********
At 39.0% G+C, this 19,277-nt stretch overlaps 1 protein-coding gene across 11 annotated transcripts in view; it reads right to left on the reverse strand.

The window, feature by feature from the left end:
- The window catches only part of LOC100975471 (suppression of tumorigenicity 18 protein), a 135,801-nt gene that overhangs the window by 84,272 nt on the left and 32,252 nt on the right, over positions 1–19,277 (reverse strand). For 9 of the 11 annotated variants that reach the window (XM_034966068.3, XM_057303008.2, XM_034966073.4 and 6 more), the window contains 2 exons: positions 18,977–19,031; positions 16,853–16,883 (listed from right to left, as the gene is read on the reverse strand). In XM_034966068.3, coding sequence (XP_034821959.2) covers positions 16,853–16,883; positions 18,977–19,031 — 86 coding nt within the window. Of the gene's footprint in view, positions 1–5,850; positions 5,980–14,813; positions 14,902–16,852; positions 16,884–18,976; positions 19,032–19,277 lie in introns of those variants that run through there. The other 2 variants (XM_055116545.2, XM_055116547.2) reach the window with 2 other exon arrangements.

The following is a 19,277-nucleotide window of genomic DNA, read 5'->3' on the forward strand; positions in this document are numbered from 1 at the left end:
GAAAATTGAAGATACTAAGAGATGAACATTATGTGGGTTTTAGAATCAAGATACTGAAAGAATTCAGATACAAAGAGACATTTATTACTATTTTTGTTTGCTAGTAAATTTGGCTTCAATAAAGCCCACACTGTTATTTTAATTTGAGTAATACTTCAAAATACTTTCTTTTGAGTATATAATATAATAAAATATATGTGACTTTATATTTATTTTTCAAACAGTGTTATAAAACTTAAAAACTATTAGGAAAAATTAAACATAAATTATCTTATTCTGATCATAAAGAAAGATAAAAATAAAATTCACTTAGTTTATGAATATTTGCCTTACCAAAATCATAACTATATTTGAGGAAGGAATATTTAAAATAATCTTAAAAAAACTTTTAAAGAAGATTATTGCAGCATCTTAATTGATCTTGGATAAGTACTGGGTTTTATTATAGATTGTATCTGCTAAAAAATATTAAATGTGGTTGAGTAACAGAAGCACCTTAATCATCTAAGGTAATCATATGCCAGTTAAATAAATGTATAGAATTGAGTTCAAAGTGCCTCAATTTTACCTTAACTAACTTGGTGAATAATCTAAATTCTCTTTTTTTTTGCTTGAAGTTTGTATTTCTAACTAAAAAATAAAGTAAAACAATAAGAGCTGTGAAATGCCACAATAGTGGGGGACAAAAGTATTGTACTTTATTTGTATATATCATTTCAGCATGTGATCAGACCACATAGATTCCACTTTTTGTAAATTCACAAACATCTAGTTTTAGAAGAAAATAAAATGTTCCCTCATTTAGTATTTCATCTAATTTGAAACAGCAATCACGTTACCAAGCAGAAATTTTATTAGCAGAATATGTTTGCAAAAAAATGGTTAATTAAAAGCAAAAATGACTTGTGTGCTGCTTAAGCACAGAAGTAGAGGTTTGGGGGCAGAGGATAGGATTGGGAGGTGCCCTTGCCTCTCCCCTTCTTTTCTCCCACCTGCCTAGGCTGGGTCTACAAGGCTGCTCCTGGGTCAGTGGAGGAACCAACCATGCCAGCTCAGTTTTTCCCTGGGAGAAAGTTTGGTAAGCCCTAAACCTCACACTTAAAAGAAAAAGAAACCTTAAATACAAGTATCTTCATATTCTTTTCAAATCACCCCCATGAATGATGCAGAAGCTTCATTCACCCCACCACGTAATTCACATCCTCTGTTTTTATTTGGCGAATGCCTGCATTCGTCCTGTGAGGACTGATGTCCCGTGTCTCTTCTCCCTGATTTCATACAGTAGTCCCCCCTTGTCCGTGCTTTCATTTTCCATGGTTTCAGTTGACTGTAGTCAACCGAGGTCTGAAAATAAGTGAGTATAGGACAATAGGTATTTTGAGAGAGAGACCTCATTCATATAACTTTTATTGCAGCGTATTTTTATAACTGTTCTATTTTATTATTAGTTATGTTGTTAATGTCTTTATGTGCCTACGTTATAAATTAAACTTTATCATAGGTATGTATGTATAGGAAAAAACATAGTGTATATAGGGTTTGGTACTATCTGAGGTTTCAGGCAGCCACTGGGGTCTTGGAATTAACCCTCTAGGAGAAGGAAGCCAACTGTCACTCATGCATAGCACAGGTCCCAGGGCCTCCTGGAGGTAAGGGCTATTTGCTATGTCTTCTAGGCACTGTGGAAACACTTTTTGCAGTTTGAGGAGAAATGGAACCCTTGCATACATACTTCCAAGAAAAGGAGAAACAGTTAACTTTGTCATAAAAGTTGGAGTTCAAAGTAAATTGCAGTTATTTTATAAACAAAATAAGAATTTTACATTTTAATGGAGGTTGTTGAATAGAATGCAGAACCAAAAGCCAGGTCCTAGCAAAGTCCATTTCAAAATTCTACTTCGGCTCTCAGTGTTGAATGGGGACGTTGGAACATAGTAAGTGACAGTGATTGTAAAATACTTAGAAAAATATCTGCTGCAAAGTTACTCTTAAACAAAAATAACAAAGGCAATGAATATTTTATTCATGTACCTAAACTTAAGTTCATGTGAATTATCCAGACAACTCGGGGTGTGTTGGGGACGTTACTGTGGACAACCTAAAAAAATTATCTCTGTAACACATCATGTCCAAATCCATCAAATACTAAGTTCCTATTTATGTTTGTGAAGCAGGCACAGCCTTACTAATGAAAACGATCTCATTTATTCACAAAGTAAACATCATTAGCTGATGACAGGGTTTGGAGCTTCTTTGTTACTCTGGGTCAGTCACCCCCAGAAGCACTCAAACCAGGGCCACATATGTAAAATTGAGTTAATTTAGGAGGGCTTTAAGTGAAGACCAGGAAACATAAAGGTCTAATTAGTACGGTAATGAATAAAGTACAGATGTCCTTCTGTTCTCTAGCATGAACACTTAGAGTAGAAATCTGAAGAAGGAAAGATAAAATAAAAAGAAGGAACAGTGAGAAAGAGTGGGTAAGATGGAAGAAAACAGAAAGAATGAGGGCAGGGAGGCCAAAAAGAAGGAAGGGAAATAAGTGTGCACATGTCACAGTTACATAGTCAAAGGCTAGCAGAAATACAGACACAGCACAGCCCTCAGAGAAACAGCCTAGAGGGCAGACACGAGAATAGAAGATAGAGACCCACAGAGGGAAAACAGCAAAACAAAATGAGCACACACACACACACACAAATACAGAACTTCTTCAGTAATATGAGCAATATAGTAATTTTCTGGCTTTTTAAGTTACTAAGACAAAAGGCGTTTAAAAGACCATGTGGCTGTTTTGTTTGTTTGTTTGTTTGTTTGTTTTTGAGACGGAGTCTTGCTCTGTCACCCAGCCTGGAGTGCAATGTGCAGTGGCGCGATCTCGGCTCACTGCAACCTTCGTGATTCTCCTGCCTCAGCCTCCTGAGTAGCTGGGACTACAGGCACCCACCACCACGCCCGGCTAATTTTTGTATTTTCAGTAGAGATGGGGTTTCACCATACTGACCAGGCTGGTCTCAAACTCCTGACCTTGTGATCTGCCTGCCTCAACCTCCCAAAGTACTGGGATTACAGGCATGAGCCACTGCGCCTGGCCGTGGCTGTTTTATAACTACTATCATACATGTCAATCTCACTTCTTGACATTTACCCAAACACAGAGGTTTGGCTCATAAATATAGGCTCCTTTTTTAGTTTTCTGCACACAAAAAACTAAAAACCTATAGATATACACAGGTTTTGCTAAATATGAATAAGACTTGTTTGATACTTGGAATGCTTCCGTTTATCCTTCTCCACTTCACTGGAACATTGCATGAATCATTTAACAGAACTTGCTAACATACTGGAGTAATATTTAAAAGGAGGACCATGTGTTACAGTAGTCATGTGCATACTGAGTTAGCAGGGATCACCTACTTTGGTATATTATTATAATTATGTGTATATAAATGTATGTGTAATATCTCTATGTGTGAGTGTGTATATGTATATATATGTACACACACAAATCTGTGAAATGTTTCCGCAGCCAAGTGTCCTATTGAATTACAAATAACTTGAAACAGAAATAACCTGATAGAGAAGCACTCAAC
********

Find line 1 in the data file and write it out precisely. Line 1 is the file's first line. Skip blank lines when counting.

At 39.0% G+C, this 19,277-nt stretch overlaps 1 protein-coding gene across 11 annotated transcripts in view; it reads right to left on the reverse strand.